HomeSportEx-mayor regrets US$10 million Harare City FC funding

Ex-mayor regrets US$10 million Harare City FC funding


FORMER HARARE mayor Bernard Manyenyeni says he still regrets council’s decision to fund Premier Soccer League (PSL) side Harare City FC as it has compromised service delivery, adding that the money poured in to date — an estimated US$10 million — would have bought more than 100 refuse trucks.

Manyenyeni told StandardSport yesterday that the decision to pour in such huge amounts to sponsor football should be a case to regret for a long time as nothing much had been recovered from the move.

“It is a cruel reminder that possibly US$10 million of Harare ratepayers’ money went into a football project. Enough to buy 100 refuse trucks. Harare needs less than half that number lasting average seven years each,” Manyenyeni said.

He said at least 14 years’ worth of refuse collection capacity was lost to football, adding that wards including Ward 17 (Mt Pleasant) were “screaming for garbage collection”.

“That is the historical context of it all, I really regret and we should regret that we never managed to see sense to that extent. It should always be a matter of collective regret and I would have been a loud man, maybe a loud voice, but it should be a matter of collective regret as we now struggle with capacity.

Right now we do not even know who the captain of Harare City was two years ago, but we were blowing that kind of money away,” Manyenyeni said.

Council is currently divided over whether or not to continue pouring millions into the project or channel the resources to service delivery.

It emerged the MDC-dominated council was not happy with the continued sponsorship of the team as it was affecting service delivery, but some elements, mainly councillors in the information and publicity committee, in charge of running the club, were reportedly keen on continuing with the sponsorship.

This comes also amid suspicion that some of them were personally benefiting as they receive allowances and are booked into hotels whenever the team travels for matches outside Harare.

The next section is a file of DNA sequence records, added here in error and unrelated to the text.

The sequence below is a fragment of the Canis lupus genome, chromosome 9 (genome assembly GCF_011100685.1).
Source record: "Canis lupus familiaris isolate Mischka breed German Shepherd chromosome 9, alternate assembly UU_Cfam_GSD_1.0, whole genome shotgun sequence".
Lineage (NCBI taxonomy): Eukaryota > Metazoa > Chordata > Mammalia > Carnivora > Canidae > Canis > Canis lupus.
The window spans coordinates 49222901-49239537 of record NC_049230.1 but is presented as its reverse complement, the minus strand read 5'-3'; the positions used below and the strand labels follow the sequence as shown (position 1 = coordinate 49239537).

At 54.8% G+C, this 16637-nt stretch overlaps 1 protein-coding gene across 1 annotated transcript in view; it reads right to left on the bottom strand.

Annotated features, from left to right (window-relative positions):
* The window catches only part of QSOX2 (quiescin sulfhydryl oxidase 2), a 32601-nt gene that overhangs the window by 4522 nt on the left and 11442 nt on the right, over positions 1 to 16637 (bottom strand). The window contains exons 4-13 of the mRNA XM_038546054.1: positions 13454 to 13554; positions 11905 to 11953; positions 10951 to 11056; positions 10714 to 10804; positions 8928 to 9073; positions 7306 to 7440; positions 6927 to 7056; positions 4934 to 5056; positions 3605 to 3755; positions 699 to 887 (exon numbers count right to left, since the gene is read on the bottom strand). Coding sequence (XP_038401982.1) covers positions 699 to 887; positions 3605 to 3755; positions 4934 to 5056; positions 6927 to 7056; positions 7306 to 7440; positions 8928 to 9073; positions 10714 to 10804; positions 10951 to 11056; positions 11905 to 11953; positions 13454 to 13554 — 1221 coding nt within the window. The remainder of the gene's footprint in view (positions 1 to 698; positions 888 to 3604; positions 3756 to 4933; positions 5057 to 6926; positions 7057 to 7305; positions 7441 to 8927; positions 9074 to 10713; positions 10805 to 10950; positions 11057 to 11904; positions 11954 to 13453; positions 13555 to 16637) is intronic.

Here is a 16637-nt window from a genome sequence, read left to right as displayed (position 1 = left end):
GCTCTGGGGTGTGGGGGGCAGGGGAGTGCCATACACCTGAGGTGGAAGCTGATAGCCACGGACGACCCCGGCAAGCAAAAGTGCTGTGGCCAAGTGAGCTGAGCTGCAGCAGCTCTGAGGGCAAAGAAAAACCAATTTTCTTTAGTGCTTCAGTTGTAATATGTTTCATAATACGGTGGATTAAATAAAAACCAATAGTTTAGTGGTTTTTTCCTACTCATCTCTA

MDC secretary for local government Elias Mudzuri recently said the party was weighing on the importance of continuing to fund soccer at the expense of service delivery and was consulting residents on the matter.

“The party position is that we must be able to consult residents to hear what they think about football outside service delivery. The process is still on-going. We also want to see what is being spent on football,” he said.

“People are struggling. The residents we expect to pay bills and so on are suffering because of the economy and we are saying prioritise.”

Recently, Ward 16 councillor Denford Ngadziore fumed during a council meeting on why football was being prioritised at the expense of service delivery.

“We always hear that refuse is not collected because there is no fuel, we have never heard that the football team fails to travel or fulfil its fixture because there is no fuel. “Let us put our priorities right,” he said.

The club survived relegation last season after engaging veteran gaffer Lloyd Chitembwe and has been very active on the transfer market bringing in a number of players in preparation for the coming season, including former CAPS United captain Hardlife Zvirekwi.

Information and publicity committee chairperson Barnabas Ndira said the committee was making frantic efforts to engage potential sponsors.
Harare last year had a total budget of $6 million for sport with $1.5 million going towards football.

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